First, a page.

The coronavirus pandemic and associated move to online learning for students in higher education has been disruptive and challenging. In this FLANZ webinar, Dr Michael Cameron reports on the New Zealand arm of an international survey of higher education students (n = 147). Using quantitative and qualitative data from the survey, they found that students coped reasonably well with the disruption to their studies and were generally satisfied with how their lecturers and institutions responded to unanticipated lockdowns.
In comparison with the global sample, New Zealand students demonstrated a higher level of satisfaction. New Zealand students reported the highest satisfaction with recorded video lectures, whereas the global sample preferred real-time teaching. Many New Zealand students felt that their studies were negatively affected, and vulnerable groups such as students with low financial resources were the most severely affected. Moreover, students reported a range of negative emotions during lockdown that suggest mental health impacts may be a concern.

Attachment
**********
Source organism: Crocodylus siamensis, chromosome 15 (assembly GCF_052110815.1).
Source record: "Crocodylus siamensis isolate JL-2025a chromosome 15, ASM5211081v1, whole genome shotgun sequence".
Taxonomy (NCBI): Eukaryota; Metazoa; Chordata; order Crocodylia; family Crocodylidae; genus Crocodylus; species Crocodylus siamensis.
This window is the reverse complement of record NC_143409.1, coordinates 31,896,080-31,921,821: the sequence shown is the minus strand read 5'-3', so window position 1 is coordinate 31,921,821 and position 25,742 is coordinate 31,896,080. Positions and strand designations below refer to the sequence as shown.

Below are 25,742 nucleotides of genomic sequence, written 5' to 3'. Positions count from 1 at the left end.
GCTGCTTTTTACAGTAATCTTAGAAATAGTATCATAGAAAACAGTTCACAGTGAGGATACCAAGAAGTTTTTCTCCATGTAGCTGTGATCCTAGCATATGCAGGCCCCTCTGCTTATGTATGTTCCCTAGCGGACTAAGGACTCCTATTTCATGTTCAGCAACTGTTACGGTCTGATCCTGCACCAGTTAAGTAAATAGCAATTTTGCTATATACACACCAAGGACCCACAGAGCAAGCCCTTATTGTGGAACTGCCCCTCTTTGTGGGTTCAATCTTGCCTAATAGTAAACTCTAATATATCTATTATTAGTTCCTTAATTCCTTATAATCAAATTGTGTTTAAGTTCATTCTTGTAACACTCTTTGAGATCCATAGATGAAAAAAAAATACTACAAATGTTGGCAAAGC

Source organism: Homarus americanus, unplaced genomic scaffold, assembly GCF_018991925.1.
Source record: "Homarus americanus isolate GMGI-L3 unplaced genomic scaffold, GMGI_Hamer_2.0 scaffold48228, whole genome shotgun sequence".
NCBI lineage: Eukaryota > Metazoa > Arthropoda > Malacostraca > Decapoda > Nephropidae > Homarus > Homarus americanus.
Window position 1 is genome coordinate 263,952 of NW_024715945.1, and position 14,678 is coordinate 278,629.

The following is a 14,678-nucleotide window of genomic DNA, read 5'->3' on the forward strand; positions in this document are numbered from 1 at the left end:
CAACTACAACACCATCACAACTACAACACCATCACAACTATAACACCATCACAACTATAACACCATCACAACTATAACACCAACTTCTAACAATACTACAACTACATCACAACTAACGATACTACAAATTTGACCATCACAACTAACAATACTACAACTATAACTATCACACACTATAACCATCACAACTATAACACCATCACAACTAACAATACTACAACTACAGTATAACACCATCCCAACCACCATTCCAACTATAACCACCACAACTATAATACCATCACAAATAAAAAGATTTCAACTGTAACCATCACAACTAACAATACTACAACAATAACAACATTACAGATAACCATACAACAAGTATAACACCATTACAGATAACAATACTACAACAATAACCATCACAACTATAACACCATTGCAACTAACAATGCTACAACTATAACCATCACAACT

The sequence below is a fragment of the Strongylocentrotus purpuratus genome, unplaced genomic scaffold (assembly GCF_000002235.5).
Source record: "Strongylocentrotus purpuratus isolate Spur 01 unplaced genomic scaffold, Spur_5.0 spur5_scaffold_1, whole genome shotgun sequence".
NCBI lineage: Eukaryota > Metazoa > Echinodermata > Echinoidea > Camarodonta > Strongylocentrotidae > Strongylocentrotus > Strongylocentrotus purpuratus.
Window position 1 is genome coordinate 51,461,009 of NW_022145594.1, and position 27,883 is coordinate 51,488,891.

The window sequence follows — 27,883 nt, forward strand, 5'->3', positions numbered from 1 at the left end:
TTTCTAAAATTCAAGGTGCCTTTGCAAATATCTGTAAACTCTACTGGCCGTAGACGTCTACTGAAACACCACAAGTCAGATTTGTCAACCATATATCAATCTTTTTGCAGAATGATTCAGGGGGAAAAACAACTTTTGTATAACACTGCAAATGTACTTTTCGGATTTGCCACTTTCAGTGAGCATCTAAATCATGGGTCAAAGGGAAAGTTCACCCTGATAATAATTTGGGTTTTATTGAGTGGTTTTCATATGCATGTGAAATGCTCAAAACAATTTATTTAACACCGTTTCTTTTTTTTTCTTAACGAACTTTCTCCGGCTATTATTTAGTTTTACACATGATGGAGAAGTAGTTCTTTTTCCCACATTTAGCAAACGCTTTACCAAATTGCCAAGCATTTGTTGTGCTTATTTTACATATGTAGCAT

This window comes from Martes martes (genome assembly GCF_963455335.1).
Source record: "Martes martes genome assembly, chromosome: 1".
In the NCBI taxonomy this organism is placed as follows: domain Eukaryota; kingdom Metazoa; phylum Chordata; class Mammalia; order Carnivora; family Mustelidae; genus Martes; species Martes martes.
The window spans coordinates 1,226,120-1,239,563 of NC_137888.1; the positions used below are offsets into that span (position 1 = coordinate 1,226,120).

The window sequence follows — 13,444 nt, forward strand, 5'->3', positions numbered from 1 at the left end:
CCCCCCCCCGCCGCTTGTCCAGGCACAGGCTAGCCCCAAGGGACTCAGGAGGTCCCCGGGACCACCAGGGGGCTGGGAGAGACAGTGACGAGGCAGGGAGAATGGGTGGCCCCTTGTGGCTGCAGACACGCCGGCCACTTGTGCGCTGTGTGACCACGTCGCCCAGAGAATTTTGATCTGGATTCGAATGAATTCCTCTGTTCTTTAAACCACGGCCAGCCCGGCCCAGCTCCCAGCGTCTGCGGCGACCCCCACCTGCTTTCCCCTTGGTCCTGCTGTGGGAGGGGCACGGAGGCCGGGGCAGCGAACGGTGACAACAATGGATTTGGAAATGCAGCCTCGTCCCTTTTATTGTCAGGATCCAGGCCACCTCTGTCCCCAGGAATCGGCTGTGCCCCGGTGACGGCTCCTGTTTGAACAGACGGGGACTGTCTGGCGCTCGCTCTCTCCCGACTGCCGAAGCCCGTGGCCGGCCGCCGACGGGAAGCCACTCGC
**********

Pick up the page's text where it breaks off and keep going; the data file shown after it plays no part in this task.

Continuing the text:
The results indicate that clear communication from authorities, reducing the uncertainty for students, and ensuring that vulnerable groups are appropriately supported, may be the best avenues to reduce negative impacts on students during future significant disruptions to study, whether pandemic-related or otherwise.
This webinar is based on the JOFDL article by Michael Cameron, Barbara Fogarty-Perry, and Gemma Piercy and gives you the opportunity to ask your own questions and learn more about this study.
Dr Michael Cameron is Professor of Economics in the School of Accounting, Finance and Economics (SAFE) at the University of Waikato. He is also a Research Associate in Te Ngira – Institute for Population Research. Michael’s current research interests include a range of topics in population economics, financial literacy, and economics education.